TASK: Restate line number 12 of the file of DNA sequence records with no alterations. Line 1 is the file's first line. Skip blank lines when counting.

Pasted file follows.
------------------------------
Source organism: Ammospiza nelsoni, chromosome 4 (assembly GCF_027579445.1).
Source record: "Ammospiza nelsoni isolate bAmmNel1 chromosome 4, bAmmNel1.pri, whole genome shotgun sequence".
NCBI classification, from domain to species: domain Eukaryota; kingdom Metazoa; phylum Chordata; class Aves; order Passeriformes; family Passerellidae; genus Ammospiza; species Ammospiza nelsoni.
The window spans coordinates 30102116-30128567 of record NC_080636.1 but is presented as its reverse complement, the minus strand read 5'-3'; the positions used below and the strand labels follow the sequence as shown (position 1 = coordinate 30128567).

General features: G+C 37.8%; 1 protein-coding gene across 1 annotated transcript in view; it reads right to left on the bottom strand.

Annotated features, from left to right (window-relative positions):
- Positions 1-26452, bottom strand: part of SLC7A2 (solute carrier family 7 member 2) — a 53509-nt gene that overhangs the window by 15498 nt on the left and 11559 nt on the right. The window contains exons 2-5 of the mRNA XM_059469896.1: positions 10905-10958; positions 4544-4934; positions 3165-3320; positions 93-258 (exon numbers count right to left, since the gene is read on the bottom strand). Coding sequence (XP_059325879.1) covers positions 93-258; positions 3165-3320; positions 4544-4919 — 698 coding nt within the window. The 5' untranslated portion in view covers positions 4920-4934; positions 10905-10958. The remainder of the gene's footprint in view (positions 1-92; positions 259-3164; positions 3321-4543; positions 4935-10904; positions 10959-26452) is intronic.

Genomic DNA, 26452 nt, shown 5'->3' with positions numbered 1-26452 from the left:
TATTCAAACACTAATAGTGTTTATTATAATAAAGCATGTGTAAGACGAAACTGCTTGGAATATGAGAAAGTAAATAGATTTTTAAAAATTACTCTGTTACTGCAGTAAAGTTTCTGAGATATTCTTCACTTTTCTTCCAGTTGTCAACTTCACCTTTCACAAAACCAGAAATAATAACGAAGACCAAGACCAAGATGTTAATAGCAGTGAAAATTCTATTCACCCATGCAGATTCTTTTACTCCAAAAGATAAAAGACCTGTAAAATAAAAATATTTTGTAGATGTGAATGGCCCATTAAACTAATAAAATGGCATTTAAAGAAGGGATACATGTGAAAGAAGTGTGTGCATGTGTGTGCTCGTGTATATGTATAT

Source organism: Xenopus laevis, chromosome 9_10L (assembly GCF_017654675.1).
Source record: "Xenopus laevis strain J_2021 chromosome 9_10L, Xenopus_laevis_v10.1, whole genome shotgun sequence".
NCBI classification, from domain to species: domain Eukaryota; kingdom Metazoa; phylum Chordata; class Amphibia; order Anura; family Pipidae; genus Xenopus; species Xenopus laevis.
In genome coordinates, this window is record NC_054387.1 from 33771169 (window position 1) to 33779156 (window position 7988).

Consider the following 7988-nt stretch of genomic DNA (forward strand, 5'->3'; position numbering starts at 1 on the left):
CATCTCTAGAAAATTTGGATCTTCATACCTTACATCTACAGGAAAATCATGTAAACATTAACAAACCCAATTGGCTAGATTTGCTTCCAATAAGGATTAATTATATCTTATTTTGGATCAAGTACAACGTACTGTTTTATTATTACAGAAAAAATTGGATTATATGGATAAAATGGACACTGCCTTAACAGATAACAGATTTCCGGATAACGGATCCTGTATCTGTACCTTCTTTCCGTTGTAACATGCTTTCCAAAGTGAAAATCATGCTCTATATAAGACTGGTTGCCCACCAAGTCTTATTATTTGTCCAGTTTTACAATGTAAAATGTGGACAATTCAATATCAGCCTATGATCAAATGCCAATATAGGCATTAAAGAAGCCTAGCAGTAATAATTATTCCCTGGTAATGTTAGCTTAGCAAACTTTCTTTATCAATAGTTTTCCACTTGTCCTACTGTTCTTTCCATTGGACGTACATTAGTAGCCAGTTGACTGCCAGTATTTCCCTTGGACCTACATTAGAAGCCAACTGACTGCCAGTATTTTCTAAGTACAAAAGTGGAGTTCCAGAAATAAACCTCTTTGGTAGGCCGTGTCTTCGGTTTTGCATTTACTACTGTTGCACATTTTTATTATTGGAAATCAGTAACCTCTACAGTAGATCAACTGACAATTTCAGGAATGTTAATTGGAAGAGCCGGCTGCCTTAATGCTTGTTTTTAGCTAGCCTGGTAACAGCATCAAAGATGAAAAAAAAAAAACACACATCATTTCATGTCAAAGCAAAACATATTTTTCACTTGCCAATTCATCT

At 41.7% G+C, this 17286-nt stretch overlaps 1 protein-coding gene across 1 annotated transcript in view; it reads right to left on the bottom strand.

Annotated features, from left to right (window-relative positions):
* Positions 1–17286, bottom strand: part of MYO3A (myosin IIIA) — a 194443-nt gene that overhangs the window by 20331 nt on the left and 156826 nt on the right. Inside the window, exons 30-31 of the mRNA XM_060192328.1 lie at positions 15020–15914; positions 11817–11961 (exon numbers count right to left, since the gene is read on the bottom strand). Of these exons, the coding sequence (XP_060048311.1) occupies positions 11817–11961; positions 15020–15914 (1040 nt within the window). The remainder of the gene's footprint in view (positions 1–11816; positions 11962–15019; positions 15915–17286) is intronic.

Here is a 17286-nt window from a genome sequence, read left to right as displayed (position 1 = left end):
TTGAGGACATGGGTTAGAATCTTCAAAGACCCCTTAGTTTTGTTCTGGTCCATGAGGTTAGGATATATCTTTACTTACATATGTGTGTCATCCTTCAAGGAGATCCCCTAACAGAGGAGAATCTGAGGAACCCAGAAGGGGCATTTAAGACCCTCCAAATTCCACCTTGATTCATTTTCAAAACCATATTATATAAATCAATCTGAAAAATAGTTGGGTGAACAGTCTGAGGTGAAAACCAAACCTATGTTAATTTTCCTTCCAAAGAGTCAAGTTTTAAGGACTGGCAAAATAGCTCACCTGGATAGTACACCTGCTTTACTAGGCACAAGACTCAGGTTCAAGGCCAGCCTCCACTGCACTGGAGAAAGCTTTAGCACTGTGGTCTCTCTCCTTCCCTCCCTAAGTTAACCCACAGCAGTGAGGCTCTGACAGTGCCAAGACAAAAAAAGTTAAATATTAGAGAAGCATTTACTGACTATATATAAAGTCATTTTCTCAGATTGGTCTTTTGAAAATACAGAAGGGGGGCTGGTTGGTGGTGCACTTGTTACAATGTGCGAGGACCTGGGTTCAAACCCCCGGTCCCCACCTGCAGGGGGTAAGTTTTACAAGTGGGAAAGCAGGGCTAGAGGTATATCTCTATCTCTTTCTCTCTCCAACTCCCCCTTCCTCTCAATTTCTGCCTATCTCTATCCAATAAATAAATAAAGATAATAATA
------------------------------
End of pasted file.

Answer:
NCBI classification, from domain to species: domain Eukaryota; kingdom Metazoa; phylum Chordata; class Amphibia; order Anura; family Pipidae; genus Xenopus; species Xenopus laevis.